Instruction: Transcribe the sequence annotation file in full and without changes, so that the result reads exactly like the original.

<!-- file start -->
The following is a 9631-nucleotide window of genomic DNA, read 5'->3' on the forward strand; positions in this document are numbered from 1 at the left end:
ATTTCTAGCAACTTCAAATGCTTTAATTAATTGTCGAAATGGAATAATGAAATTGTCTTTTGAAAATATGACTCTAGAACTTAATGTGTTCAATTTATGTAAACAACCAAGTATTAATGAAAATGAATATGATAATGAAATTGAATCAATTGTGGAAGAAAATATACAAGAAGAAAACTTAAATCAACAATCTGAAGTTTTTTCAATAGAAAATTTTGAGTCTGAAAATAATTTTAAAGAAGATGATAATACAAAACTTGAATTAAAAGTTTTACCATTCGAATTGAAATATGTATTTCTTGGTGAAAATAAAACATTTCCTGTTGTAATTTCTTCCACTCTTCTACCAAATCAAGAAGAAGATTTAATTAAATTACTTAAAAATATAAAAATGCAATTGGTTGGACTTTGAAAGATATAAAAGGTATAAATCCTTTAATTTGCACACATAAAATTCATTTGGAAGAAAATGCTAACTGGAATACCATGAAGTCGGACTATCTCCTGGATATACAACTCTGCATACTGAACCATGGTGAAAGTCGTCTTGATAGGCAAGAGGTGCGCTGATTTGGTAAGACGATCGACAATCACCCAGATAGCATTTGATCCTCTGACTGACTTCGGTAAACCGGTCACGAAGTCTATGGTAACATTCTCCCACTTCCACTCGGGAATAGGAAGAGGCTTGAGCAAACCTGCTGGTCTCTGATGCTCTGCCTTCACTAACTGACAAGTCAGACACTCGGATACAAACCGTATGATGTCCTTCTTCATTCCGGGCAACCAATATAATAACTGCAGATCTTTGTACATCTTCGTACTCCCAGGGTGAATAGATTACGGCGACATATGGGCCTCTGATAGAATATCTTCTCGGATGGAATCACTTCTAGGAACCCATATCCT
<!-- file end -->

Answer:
The following is a 9631-nucleotide window of genomic DNA, read 5'->3' on the forward strand; positions in this document are numbered from 1 at the left end:
ATTTCTAGCAACTTCAAATGCTTTAATTAATTGTCGAAATGGAATAATGAAATTGTCTTTTGAAAATATGACTCTAGAACTTAATGTGTTCAATTTATGTAAACAACCAAGTATTAATGAAAATGAATATGATAATGAAATTGAATCAATTGTGGAAGAAAATATACAAGAAGAAAACTTAAATCAACAATCTGAAGTTTTTTCAATAGAAAATTTTGAGTCTGAAAATAATTTTAAAGAAGATGATAATACAAAACTTGAATTAAAAGTTTTACCATTCGAATTGAAATATGTATTTCTTGGTGAAAATAAAACATTTCCTGTTGTAATTTCTTCCACTCTTCTACCAAATCAAGAAGAAGATTTAATTAAATTACTTAAAAATATAAAAATGCAATTGGTTGGACTTTGAAAGATATAAAAGGTATAAATCCTTTAATTTGCACACATAAAATTCATTTGGAAGAAAATGCTAACTGGAATACCATGAAGTCGGACTATCTCCTGGATATACAACTCTGCATACTGAACCATGGTGAAAGTCGTCTTGATAGGCAAGAGGTGCGCTGATTTGGTAAGACGATCGACAATCACCCAGATAGCATTTGATCCTCTGACTGACTTCGGTAAACCGGTCACGAAGTCTATGGTAACATTCTCCCACTTCCACTCGGGAATAGGAAGAGGCTTGAGCAAACCTGCTGGTCTCTGATGCTCTGCCTTCACTAACTGACAAGTCAGACACTCGGATACAAACCGTATGATGTCCTTCTTCATTCCGGGCAACCAATATAATAACTGCAGATCTTTGTACATCTTCGTACTCCCAGGGTGAATAGATTACGGCGACATATGGGCCTCTGATAGAATATCTTCTCGGATGGAATCACTTCTAGGAACCCATATCCT